A slap in the face if you're single or cohabiting

The Government's changes are cosmetic at best, claim financial specialists, and discriminatory at worst. Esther Shaw reports

Inheritance tax changes in last week's pre-Budget report are not all they're cracked up to be, with potentially millions of people not benefiting, tax specialists say.

While the Conservatives had thrown down the gauntlet the previous week with their proposal to raise the IHT threshold for all individuals to £1m, the Chancellor, Alistair Darling, responded last Tuesday by increasing the threshold to just £600,000 for married couples and civil partners – with incremental rises to £700,000 by 2010.

This transfer of an unused "nil-rate" band between spouses or civil partners was sold as an effective "doubling" of the current £300,000 IHT threshold, but tax experts say the move is not as generous as it seems. "It merely achieves what any well-advised married couple would do anyway – in terms of ensuring both nil-rate bands are used up, " says Andrew Goldstone, head of personal tax and estate planning law at solicitors Mishcon de Reya.

Philippa Gee, at independent financial adviser (IFA) Torquil Clark, adds that individuals could already put in place a discretionary will trust so that on their death, £300,000 would be moved to their beneficiaries without IHT.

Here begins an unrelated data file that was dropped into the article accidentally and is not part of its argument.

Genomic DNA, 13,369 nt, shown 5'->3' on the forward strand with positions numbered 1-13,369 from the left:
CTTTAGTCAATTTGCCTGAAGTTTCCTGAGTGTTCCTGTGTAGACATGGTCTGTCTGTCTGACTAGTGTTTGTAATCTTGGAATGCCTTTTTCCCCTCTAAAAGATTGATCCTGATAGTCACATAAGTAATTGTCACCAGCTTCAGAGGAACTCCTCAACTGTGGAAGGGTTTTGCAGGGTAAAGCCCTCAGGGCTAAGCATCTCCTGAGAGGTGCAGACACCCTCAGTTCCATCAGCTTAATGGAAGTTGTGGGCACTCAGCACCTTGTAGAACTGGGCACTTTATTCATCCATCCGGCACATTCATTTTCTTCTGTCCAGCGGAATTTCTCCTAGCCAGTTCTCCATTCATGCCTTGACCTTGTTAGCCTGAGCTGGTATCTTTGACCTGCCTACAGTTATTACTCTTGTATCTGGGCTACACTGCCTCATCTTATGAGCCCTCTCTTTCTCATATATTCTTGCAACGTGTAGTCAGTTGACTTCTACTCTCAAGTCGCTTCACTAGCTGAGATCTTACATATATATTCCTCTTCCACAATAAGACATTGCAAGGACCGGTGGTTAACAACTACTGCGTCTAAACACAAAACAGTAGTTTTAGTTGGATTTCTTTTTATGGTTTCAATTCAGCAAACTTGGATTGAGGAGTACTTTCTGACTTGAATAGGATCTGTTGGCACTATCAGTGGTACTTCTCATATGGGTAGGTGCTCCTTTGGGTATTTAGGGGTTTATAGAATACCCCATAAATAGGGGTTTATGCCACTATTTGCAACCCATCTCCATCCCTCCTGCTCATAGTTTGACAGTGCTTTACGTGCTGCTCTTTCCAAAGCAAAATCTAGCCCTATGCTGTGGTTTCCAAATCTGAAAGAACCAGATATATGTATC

"Then on the death of his or her spouse, an additional £300,000 could be passed free of IHT," she says. "Those willing to involve a solicitor and take a more detailed approach to their wills are no better off today than they were before."

Meanwhile, unmarried couples and single people won't benefit from the changes, as their IHT allowance remains unchanged. "Who are the actual winners in the new proposals?" asks Julia Whittle at IFA Punter Southall. "There has actually been no change to IHT for the majority of people."

Dean McCarthy at IFA Cobalt Capital comments: "There's no benefit to single people or cohabitees. This is just headline-grabbing."

Many people have been "left in the lurch" by the changes, says Tony Bernstein, tax partner at accountants HW Fisher.

He draws attention to the case of sisters Joyce and Sybil Burden, aged 89 and 91, who went to the European Court of Human Rights last year to fight for cohabitants to enjoy the same tax rights as married people and gay couples in civil partnerships. The sisters, who have lived to-gether in Wiltshire all their lives, lost their fight on IHT rules last year. They are appealing against the ruling.

While single people and cohabitees will miss out, tax specialists agree that the real winners from the changes are widowers and widows, as they will be able to use the unused relief of their deceased spouse. "The retrospective element for widows and widowers is welcome," says Penny Bates from accountants Menzies.

That said, those who have taken steps to mitigate IHT will now have to look again at their plans, says Andrew Tailby-Faulkes, tax partner at accountants Ernst & Young. "Any wills that contain nil-rate band discretionary trusts to reduce IHT should be reviewed."

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